Children, young people and families living with an acquired brain injury (ABI), whether through accident, illness, injury or abuse, are rarely offered psychological therapy, and yet the benefits of such interventions can be profound. This important new book, providing a selection of practice examples and insights from frontline practitioners, will be essential reading for any paediatric therapist or clinician.

Beginning with a "life story" of the brain where emphasis is placed on how brain development is fundamentally related to its environment, the book offers key background knowledge before showcasing the core topics of assessment, psychological formulation and intervention. It features a range of therapeutic models, includes direct and indirect work, group work and family therapy, with settings varying from inpatient neurorehabilitation to community work and the transition to education. The long-term needs of those in the criminal justice system are also addressed. The closing chapters focus on the debate around effective outcome measurement and outline a vision for better services.

Elevating the voices of our children, young people and families living with ABI, this pioneering book will provide practitioners with the confidence to work collaboratively across a range of children and young people with disorders of consciousness or communication to those with behaviour that challenges others to manage. It offers new ways to understand both children’s pasts and their futures, and will be essential reading for anyone in the field.

chapter |7 pages


Edited ByJenny Jim, Heather Liddiard

part I|81 pages

Getting started

chapter Chapter 1|16 pages

“My life story” by the brain

Edited ByJenny Jim

chapter Chapter 2|16 pages

An introduction to paediatric acquired brain injury

ByDaniel Stark, Suresh Pujar, Isobel Heyman, Tara Murphy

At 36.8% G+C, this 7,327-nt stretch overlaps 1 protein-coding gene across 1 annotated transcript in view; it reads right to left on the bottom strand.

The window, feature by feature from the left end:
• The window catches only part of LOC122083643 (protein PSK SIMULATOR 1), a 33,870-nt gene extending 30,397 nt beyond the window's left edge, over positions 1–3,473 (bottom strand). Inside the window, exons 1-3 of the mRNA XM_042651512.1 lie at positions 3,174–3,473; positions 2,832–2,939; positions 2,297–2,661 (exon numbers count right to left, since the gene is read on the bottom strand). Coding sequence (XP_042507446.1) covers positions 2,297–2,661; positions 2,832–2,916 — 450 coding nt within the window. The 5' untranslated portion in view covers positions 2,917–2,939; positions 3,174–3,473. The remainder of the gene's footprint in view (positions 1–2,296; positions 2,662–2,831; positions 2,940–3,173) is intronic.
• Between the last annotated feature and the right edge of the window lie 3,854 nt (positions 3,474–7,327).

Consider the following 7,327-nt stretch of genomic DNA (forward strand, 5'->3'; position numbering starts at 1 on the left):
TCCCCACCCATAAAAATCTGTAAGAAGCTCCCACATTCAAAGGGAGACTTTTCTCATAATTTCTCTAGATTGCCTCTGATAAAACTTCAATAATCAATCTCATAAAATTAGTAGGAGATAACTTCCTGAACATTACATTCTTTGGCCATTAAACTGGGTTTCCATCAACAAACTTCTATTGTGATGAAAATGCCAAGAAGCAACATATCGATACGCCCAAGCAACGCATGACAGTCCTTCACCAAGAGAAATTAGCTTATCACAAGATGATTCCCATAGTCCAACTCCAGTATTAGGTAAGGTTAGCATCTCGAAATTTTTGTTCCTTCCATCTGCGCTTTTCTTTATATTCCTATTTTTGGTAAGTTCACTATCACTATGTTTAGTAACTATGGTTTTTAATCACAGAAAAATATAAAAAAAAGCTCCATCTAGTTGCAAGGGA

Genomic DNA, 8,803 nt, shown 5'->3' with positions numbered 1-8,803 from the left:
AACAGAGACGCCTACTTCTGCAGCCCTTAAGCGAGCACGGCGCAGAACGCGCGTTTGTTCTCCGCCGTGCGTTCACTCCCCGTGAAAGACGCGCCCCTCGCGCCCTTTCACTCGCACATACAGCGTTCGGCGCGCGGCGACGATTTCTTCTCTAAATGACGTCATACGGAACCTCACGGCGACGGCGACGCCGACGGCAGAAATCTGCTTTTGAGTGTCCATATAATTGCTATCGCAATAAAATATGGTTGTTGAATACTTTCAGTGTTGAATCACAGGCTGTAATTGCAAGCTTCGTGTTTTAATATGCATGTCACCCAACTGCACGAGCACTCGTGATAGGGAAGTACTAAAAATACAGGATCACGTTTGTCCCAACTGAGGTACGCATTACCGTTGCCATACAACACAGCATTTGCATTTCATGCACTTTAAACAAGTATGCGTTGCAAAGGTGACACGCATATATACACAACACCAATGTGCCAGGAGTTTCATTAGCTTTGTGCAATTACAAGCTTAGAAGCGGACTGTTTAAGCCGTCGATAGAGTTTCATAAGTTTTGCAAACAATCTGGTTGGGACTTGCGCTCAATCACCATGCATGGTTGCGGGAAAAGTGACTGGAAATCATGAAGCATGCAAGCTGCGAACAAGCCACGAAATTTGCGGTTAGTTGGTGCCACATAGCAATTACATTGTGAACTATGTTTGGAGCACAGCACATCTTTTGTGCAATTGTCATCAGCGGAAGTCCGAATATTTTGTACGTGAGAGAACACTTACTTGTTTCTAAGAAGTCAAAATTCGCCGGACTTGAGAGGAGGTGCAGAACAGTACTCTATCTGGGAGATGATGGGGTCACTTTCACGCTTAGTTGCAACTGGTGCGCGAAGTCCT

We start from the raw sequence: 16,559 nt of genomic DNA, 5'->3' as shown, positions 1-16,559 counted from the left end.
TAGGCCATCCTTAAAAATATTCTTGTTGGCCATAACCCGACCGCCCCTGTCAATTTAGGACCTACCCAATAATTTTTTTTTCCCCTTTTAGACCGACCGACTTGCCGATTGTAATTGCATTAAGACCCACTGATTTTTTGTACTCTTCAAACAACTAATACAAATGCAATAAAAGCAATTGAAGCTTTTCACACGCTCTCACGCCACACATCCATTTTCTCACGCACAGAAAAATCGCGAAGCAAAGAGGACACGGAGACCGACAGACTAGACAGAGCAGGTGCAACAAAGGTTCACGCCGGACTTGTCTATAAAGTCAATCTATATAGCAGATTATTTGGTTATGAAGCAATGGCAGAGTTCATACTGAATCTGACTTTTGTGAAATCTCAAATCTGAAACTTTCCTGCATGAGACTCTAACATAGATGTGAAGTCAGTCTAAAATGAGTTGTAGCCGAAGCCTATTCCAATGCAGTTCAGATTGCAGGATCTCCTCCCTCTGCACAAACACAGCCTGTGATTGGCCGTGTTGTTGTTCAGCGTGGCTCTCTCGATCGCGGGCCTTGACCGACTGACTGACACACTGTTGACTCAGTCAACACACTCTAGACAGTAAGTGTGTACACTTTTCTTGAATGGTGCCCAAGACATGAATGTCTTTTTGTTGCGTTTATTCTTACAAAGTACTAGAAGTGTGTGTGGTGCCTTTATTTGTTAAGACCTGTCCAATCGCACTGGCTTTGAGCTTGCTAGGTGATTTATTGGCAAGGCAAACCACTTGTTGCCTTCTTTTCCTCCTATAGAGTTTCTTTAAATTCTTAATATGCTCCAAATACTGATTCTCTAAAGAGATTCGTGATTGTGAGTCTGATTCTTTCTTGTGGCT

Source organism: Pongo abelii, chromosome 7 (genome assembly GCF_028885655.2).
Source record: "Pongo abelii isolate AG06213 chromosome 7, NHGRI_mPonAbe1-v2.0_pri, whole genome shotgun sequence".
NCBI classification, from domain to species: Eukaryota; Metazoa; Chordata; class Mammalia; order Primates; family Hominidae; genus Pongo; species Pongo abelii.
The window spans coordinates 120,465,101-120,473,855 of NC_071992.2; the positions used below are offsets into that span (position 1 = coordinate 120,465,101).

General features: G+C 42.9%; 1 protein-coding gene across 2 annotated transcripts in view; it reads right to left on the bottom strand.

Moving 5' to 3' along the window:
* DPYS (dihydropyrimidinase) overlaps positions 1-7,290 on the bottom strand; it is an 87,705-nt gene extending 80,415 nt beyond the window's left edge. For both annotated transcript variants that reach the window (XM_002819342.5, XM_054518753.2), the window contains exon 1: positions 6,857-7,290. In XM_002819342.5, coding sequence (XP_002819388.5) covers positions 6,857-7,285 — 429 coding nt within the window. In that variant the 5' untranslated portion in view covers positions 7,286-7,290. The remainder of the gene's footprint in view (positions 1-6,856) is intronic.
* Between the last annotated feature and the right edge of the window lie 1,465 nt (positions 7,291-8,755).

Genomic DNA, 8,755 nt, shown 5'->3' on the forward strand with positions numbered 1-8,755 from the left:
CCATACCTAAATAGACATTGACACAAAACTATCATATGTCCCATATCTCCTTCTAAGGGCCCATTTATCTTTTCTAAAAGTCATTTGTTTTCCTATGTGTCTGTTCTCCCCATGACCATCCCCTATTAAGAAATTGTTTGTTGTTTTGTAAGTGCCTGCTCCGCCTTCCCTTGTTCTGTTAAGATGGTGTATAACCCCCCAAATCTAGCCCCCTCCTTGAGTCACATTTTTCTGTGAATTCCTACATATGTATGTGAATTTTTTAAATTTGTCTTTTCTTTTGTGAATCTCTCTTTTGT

chapter Chapter 3|27 pages

Assessment in paediatric acquired brain injury

BySuzanna Watson, Fergus Gracey

chapter Chapter 4|20 pages

Using biopsychosocial formulations in paediatric neurorehabilitation

Edited ByJenny Jim, Heather Liddiard

part II|143 pages

Innovations in psychological therapy

chapter Chapter 5|6 pages

Narrative-inspired interview with the brain

Edited ByJenny Jim

chapter Chapter 6|11 pages

Child-centred play therapy for trauma

From non-verbal to narrative expression
ByAnne Fullalove

chapter Chapter 9|17 pages

Narrative approaches for behaviour that challenges post-injury

Edited ByEsther Cole

chapter Chapter 10|13 pages

The “Beads of Life” approach adapted for young people with an acquired brain injury

BySara Portnoy, Liz Ireland

chapter Chapter 11|11 pages

Systemic storytelling following childhood acquired brain injury

A family business
BySarah Helps

chapter Chapter 12|16 pages

Psychotherapy for children and young people with brain injury in conflict with the law

ByHuw Williams, James Tonks, Simone Fox

chapter Chapter 13|14 pages

The road to transition

A SHARED model
ByLaura Carroll, Elizabeth Roberts, Gemma Costello

part III|29 pages

What differences can we make?

chapter Chapter 14|19 pages

Reflections on outcome measurement in child neuropsychological rehabilitation

A child-centred approach
ByKatie Byard, Sophie Gosling

chapter Chapter 15|8 pages

Our children do deserve better

Edited ByJenny Jim, Heather Liddiard, Esther Cole